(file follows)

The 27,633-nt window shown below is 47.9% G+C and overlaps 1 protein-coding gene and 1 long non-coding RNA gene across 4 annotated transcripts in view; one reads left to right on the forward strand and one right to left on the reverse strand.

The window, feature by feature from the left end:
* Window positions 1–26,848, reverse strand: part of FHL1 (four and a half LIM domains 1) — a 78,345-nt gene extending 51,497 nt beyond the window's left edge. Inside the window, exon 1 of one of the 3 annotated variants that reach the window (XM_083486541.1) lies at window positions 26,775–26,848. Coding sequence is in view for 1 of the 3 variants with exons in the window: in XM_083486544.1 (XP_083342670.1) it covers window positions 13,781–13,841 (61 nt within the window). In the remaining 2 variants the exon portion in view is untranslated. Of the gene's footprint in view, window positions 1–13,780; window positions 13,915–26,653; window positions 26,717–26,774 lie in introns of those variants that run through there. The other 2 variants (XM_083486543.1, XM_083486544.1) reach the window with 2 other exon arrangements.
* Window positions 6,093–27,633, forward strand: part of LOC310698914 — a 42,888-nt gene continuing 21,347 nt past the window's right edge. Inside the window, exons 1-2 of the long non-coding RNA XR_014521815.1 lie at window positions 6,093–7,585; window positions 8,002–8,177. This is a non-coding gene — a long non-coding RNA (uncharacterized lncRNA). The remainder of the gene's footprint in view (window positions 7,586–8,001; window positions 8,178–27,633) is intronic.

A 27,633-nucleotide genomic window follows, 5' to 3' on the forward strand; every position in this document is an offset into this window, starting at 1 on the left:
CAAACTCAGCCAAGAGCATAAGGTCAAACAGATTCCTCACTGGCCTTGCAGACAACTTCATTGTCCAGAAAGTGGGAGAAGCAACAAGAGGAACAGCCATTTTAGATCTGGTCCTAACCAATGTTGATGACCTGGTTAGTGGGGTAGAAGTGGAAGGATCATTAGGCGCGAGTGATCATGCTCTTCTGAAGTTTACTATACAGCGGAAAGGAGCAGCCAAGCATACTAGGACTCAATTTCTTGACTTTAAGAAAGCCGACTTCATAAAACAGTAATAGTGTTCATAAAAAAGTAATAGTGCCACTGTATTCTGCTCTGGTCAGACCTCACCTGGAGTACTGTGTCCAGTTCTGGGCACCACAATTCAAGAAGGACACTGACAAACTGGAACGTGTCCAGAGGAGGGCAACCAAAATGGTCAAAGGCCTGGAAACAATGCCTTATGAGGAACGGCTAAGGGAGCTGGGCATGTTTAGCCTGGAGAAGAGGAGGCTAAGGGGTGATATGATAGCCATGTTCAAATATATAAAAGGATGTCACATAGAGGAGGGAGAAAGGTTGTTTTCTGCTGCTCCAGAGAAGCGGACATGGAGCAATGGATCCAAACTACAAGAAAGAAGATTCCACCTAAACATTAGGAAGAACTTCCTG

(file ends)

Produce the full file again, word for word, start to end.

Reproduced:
The 27,633-nt window shown below is 47.9% G+C and overlaps 1 protein-coding gene and 1 long non-coding RNA gene across 4 annotated transcripts in view; one reads left to right on the forward strand and one right to left on the reverse strand.

The window, feature by feature from the left end:
* Window positions 1–26,848, reverse strand: part of FHL1 (four and a half LIM domains 1) — a 78,345-nt gene extending 51,497 nt beyond the window's left edge. Inside the window, exon 1 of one of the 3 annotated variants that reach the window (XM_083486541.1) lies at window positions 26,775–26,848. Coding sequence is in view for 1 of the 3 variants with exons in the window: in XM_083486544.1 (XP_083342670.1) it covers window positions 13,781–13,841 (61 nt within the window). In the remaining 2 variants the exon portion in view is untranslated. Of the gene's footprint in view, window positions 1–13,780; window positions 13,915–26,653; window positions 26,717–26,774 lie in introns of those variants that run through there. The other 2 variants (XM_083486543.1, XM_083486544.1) reach the window with 2 other exon arrangements.
* Window positions 6,093–27,633, forward strand: part of LOC310698914 — a 42,888-nt gene continuing 21,347 nt past the window's right edge. Inside the window, exons 1-2 of the long non-coding RNA XR_014521815.1 lie at window positions 6,093–7,585; window positions 8,002–8,177. This is a non-coding gene — a long non-coding RNA (uncharacterized lncRNA). The remainder of the gene's footprint in view (window positions 7,586–8,001; window positions 8,178–27,633) is intronic.

A 27,633-nucleotide genomic window follows, 5' to 3' on the forward strand; every position in this document is an offset into this window, starting at 1 on the left:
CAAACTCAGCCAAGAGCATAAGGTCAAACAGATTCCTCACTGGCCTTGCAGACAACTTCATTGTCCAGAAAGTGGGAGAAGCAACAAGAGGAACAGCCATTTTAGATCTGGTCCTAACCAATGTTGATGACCTGGTTAGTGGGGTAGAAGTGGAAGGATCATTAGGCGCGAGTGATCATGCTCTTCTGAAGTTTACTATACAGCGGAAAGGAGCAGCCAAGCATACTAGGACTCAATTTCTTGACTTTAAGAAAGCCGACTTCATAAAACAGTAATAGTGTTCATAAAAAAGTAATAGTGCCACTGTATTCTGCTCTGGTCAGACCTCACCTGGAGTACTGTGTCCAGTTCTGGGCACCACAATTCAAGAAGGACACTGACAAACTGGAACGTGTCCAGAGGAGGGCAACCAAAATGGTCAAAGGCCTGGAAACAATGCCTTATGAGGAACGGCTAAGGGAGCTGGGCATGTTTAGCCTGGAGAAGAGGAGGCTAAGGGGTGATATGATAGCCATGTTCAAATATATAAAAGGATGTCACATAGAGGAGGGAGAAAGGTTGTTTTCTGCTGCTCCAGAGAAGCGGACATGGAGCAATGGATCCAAACTACAAGAAAGAAGATTCCACCTAAACATTAGGAAGAACTTCCTG